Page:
ssh user@server -vvv

    doesn’t log anything of note , but definitely says

    debug1: Authentication succeeded (publickey).

    in the logs.

    Now sifting through the rest of the 500 lines of logs and SSL handshakes to see If something is fishy

    • @SchrodingersCat

      auth.log isn’t going to log anything that may run after the authentication process is over.

      As noted above, I’d retest the setup I recommended above and see if the same thing results, just as a test. This could be done quickly on a 512MB Droplet in just a few minutes.

      If you get the same results on a clean Droplet as you do with the current, I’d need to know more about how you set things up, in detail, as what I posted shouldn’t result in the same issues. I’ve never had an issue with commands being auto-run on login unless that was the intention.

      You can also check to see if you have any .bash_* files. If there’s anything in those files that is set to run, they will run on login.



      Or any other files that would be triggered on login.

      • @SchrodingersCat

        As an example, if I created ~/.bash_profile, and within it I placed:

        echo "Hello"
        echo "This is a test"

        Then exit and try to login again via SSH, the first thing I see after:

        Last login: Wed Apr  5 22:03:03 2017 from ...

        … is:

        This is a test

        Now if a command is set to run that requires sudo within those files, boom, there’s the issue. If not, then you’d need to dive a little deeper and see what’s going on and from where.

        • I just actually finished setting up a new droplet with ubuntu.

          I followed the digital ocean documentation at

          Setting up a fresh droplet

          to the letter.

          And configured the setup for users as you said earlier.

          I then also configured a simple firewall with

          This DO post

          double checked with the list of commands you wrote above for

          importing a public RSA key into



          I seem to have no trouble connecting to the new droplet.

          I am now checking the .bash* files as you said, (** On the Older Droplet with issues **) and there appears to be nothing that executes a shell command.

          I guess, earlier when you mentioned, that it might be something that runs immediately after SSH Authentication lets you in,

          I figured I would individually check all init.d processes .

          The problem definitely was with a package I installed earlier today.


          This disables huge Swappiness or huge page files on Ubuntu.

          This package, created a shell script, on install , and made it run on userauth.

          I deleted the script it runs.

          I can always run it before a redis session maybe?


          by Justin Ellingwood
          When you start a new server, there are a few steps that you should take every time to add some basic security and set a solid foundation. In this guide, we'll walk you through the basic steps necessary to hit the ground running with Ubuntu 14.04.


When you run:

ssh user@hostname

… it’s not asking for a sudo password, it’s asking for the password associated with your private key. When you created your public/private key pair, you must have set a passphrase on it (which is good), so you’d need to enter in that passphrase to login.

The above applies if you’re using PuTTy on Windows or similar. On a Mac, you’d specify the path to your key using -i, i.e.

ssh user@hostname -i /path/to/privatekey

If it’s not asking for a key file, then it’s asking for the password of the user. If the user doesn’t have a password, then you won’t be able to login as that user and would need to login as root to change the users password using:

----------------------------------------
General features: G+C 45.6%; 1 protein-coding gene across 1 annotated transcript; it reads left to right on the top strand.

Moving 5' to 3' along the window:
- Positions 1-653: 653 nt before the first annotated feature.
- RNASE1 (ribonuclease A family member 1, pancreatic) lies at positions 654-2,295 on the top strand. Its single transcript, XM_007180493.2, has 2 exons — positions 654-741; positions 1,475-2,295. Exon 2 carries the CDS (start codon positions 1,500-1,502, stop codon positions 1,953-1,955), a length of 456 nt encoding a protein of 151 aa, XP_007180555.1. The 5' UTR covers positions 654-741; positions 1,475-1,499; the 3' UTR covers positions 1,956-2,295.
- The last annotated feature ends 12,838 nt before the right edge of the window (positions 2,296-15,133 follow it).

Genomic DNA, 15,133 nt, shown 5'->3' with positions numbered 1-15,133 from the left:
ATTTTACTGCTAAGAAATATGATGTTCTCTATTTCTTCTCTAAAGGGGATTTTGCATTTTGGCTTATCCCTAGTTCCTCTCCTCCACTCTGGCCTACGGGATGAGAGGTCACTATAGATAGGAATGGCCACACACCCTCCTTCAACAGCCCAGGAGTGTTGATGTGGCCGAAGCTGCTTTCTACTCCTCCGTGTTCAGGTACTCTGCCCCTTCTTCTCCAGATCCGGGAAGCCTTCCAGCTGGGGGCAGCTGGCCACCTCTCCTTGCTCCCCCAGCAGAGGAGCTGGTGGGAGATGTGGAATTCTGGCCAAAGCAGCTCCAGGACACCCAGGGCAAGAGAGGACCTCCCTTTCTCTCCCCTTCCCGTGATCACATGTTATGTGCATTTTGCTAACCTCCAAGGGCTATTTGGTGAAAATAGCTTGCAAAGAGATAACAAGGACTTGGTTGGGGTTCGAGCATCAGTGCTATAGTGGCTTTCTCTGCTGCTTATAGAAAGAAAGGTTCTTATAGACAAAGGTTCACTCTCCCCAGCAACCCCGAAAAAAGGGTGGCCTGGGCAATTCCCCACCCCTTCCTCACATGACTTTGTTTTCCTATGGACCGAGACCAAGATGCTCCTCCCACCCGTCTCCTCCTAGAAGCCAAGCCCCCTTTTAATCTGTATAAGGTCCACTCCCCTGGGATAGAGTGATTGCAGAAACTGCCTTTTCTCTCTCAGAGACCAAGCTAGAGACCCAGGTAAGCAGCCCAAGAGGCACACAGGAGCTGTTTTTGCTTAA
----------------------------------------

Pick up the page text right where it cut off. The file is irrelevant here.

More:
passwd username

Where username is the user you’re trying to login with.


What tutorial/guide did you follow to setup the sudo user you’re referencing?

Ideally, if we just use password-based logins, we’d do the following as root:

useradd -d /home/username username
usermod -aG sudo username
passwd username

Once the password is set for the user, you now have a sudo user and can login using SSH. If we need to setup SSH Keys for the user, it’s a bit more involved.

mkdir -p /home/username/.ssh
touch /home/username/.ssh/authorized_keys
chown -R username:username /home/username/*
chmod 700 /home/username/.ssh
chmod 644 /home/username/.ssh/authorized_keys
usermod -aG sudo username
passwd username

You’d change username in the above to match that of the username you want to use as a sudo user. You would then add the public key to:



nano /home/username/.ssh/authorized_keys

Paste and save.

As long as your SSH Configuration is setup to allow keys, then that should allow you to login using a public/private key pair as opposed to logging in with a password, but that won’t prevent you from being prompted for the passphrase on your SSH key (two entirely different things).

With the above, you’d have to run:

sudo [command]

On each command you run as that user. This should be enforced. If you’re able to run without sudo prefixing a command as a normal user added to the sudo group, then I’d say there’s something wrong with the setup.

It’s normal to not have to enter your password each time you run sudo [command] as authentication expires after a few minutes, so you can run a few commands without being prompted again.

  • @jtittle

    Hey! I pretty much did it all myself, having done the setup and the firewall a dozen times n the past on various servers.

    Let me give you a picture of what is happening.

    1. I Know, that is it normal for the system, NOT to ask for a sudo password at times , as long as there is a file in the User’s home directory, called,


    That However, is NOT the issue here.

    I am least worried about whether I am asked to SUDO once I am authenticated via SSH.

    Now, There is something called **gnome-key-ring **

    Once you log in to a remote host, from your local host, the first time , it caches your SSH Key’s Passphrase for that particular remote host.

    That would mean,

    You do not need to enter your passphrase ( for the key you copied into .ssh/authorized_keys on the remote host)

    Now, the very first time you log in via ssh, you get this alert

    The authenticity of host ‘ ()’ can’t be established.
    RSA key fingerprint is SHA256:***************************
    Are you sure you want to continue connecting (yes/no)?

    you type in yes, it saves the host in .ssh/known_hosts.

    Then, it asks you for the passphrase for your public key cryptography?

    Warning: Permanently added ' ,' (RSA) to the list of known hosts.
    Enter passphrase for key '/home/sherlock/.ssh/id_rsa':

    you then key in your Passphrase for your key.

    My Issue is, on an attempt to log in ,

    when I run

    ssh [return]

    1. The key ring cache seems to be ignored.
    2. An IRRELEVANT Password is being asked.

    like so:

    [sudo] password for sherlock:

    when it should actually be asking for a passphrase in case it ignores the key ring cache.